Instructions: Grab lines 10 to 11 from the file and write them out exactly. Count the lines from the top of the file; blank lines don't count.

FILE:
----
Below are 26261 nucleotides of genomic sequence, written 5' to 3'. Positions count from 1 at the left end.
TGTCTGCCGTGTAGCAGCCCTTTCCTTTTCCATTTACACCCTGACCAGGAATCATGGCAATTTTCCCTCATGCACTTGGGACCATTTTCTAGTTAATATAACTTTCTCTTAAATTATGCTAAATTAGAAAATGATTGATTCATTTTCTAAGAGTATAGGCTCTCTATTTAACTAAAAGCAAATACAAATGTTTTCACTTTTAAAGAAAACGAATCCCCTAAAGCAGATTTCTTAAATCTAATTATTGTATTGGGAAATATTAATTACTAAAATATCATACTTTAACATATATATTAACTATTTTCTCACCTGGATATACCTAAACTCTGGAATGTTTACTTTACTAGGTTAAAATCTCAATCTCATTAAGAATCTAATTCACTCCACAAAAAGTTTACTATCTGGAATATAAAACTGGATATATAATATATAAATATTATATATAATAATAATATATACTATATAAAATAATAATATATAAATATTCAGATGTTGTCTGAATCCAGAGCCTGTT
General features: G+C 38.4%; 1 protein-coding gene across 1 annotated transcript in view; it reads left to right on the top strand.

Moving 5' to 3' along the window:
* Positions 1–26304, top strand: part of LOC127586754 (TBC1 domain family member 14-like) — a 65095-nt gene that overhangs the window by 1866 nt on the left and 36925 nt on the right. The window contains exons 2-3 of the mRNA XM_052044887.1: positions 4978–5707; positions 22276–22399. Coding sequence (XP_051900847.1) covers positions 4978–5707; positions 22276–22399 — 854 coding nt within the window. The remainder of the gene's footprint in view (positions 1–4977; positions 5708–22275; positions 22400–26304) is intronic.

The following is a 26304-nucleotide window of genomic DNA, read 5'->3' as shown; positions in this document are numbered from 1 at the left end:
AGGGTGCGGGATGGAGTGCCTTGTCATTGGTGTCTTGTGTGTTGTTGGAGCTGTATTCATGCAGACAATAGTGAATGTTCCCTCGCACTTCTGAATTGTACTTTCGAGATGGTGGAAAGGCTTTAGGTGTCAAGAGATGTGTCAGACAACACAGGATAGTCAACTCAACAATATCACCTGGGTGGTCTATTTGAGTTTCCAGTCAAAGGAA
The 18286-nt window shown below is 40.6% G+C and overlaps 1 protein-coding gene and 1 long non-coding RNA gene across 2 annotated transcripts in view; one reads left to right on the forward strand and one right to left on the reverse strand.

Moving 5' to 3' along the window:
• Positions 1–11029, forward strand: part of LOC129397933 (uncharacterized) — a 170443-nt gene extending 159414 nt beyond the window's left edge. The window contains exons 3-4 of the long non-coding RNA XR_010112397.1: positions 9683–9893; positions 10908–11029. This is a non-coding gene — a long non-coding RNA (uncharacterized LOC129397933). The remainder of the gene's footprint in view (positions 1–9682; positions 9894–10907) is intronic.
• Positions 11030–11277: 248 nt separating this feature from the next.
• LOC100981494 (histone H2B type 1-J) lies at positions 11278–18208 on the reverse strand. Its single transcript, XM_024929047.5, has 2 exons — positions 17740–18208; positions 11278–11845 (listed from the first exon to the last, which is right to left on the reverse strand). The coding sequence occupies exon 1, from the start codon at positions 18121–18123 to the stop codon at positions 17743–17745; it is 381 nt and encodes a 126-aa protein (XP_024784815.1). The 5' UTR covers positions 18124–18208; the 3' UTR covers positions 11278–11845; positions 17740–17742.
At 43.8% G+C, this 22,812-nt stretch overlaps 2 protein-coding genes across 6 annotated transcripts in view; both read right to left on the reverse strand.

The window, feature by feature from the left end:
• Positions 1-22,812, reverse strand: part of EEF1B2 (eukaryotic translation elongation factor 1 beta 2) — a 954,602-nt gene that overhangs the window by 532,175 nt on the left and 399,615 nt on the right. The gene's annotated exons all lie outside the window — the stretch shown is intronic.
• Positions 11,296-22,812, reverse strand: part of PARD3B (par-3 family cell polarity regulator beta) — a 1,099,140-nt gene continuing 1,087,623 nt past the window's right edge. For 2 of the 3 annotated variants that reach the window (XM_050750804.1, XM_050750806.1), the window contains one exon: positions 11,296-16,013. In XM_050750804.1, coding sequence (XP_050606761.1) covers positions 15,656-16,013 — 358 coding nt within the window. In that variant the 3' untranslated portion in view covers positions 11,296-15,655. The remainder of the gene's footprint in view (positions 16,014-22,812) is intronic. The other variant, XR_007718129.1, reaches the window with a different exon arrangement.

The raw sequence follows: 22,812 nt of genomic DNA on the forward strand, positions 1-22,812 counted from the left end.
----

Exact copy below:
• Positions 1–11029, forward strand: part of LOC129397933 (uncharacterized) — a 170443-nt gene extending 159414 nt beyond the window's left edge. The window contains exons 3-4 of the long non-coding RNA XR_010112397.1: positions 9683–9893; positions 10908–11029. This is a non-coding gene — a long non-coding RNA (uncharacterized LOC129397933). The remainder of the gene's footprint in view (positions 1–9682; positions 9894–10907) is intronic.
• Positions 11030–11277: 248 nt separating this feature from the next.